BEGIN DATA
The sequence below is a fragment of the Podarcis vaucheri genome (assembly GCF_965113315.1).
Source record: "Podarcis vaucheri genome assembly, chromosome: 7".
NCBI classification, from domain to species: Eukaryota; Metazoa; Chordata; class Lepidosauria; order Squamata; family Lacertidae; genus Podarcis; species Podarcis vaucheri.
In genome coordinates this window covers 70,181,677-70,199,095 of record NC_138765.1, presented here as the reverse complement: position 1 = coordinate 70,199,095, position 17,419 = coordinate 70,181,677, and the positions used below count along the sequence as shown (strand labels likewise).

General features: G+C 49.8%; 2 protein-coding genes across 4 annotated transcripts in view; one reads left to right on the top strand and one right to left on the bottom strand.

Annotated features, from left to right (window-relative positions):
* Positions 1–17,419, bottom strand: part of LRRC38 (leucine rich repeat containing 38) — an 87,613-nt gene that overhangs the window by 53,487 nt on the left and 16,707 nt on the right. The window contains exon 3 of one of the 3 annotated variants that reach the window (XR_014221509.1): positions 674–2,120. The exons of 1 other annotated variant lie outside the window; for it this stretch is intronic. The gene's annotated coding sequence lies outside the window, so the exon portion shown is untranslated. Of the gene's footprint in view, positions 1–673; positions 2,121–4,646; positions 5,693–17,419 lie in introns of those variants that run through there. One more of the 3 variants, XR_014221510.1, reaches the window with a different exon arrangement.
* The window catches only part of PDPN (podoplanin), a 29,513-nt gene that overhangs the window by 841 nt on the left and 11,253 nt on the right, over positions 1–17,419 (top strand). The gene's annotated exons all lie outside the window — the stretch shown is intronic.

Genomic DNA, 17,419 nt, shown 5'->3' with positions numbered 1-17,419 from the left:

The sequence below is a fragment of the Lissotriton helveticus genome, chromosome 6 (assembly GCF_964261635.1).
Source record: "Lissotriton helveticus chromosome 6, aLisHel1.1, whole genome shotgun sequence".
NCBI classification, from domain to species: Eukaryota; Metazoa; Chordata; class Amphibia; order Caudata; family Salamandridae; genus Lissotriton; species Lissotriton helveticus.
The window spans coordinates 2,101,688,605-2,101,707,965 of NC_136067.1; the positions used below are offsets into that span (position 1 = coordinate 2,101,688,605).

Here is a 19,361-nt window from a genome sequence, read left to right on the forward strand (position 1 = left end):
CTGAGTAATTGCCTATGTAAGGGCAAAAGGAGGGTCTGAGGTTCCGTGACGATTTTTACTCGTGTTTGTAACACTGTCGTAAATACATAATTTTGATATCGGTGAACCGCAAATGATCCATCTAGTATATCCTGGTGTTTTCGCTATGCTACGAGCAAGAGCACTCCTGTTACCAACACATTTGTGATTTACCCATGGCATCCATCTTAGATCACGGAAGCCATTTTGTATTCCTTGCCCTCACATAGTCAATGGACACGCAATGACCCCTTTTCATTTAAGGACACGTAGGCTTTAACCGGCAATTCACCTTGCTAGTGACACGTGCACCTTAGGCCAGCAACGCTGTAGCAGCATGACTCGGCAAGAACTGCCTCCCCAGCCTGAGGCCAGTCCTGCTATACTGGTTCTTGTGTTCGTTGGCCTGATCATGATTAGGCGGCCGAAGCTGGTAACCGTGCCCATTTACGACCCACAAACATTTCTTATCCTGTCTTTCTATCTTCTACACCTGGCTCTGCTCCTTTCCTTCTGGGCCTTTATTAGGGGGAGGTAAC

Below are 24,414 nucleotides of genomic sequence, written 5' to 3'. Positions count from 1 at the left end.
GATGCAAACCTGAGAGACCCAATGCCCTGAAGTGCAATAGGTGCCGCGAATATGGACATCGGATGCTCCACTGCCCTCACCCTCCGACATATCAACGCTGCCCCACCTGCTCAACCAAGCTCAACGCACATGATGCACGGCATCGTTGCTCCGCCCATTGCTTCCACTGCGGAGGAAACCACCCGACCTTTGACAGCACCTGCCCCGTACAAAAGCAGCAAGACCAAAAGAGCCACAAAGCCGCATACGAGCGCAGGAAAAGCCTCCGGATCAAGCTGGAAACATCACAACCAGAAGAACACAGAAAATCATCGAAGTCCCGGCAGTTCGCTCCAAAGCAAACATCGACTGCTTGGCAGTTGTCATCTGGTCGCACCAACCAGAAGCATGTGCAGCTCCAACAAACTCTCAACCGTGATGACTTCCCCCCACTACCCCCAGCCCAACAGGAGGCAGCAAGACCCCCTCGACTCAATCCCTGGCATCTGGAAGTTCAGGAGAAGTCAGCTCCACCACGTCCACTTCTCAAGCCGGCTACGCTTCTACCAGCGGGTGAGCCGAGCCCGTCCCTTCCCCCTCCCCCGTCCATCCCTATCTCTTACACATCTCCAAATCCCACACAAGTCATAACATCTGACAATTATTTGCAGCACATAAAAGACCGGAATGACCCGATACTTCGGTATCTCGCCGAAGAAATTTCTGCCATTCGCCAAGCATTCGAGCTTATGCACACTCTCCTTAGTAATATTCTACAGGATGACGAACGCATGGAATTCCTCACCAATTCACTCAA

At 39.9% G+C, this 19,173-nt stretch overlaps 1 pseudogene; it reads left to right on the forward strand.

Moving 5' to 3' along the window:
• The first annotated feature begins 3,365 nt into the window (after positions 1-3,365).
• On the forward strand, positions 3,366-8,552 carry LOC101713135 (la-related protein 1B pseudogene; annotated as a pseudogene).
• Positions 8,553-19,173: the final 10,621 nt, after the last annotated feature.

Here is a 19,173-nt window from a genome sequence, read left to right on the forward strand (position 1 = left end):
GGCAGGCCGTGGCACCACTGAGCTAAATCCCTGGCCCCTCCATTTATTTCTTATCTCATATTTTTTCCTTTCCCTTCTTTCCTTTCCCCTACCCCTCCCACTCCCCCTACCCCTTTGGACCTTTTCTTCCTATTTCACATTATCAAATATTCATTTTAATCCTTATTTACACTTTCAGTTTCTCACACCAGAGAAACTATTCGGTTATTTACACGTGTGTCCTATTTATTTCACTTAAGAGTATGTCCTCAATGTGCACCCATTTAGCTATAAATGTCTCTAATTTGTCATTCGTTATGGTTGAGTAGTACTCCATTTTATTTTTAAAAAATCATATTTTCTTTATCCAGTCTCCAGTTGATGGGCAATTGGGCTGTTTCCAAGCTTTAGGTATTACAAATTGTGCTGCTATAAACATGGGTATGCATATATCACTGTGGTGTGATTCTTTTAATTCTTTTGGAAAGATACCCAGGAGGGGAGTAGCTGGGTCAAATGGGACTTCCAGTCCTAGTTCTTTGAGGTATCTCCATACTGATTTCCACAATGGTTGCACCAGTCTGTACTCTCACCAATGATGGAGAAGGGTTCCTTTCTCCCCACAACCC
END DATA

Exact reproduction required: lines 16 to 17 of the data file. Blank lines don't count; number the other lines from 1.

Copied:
Below are 24,414 nucleotides of genomic sequence, written 5' to 3'. Positions count from 1 at the left end.
GATGCAAACCTGAGAGACCCAATGCCCTGAAGTGCAATAGGTGCCGCGAATATGGACATCGGATGCTCCACTGCCCTCACCCTCCGACATATCAACGCTGCCCCACCTGCTCAACCAAGCTCAACGCACATGATGCACGGCATCGTTGCTCCGCCCATTGCTTCCACTGCGGAGGAAACCACCCGACCTTTGACAGCACCTGCCCCGTACAAAAGCAGCAAGACCAAAAGAGCCACAAAGCCGCATACGAGCGCAGGAAAAGCCTCCGGATCAAGCTGGAAACATCACAACCAGAAGAACACAGAAAATCATCGAAGTCCCGGCAGTTCGCTCCAAAGCAAACATCGACTGCTTGGCAGTTGTCATCTGGTCGCACCAACCAGAAGCATGTGCAGCTCCAACAAACTCTCAACCGTGATGACTTCCCCCCACTACCCCCAGCCCAACAGGAGGCAGCAAGACCCCCTCGACTCAATCCCTGGCATCTGGAAGTTCAGGAGAAGTCAGCTCCACCACGTCCACTTCTCAAGCCGGCTACGCTTCTACCAGCGGGTGAGCCGAGCCCGTCCCTTCCCCCTCCCCCGTCCATCCCTATCTCTTACACATCTCCAAATCCCACACAAGTCATAACATCTGACAATTATTTGCAGCACATAAAAGACCGGAATGACCCGATACTTCGGTATCTCGCCGAAGAAATTTCTGCCATTCGCCAAGCATTCGAGCTTATGCACACTCTCCTTAGTAATATTCTACAGGATGACGAACGCATGGAATTCCTCACCAATTCACTCAA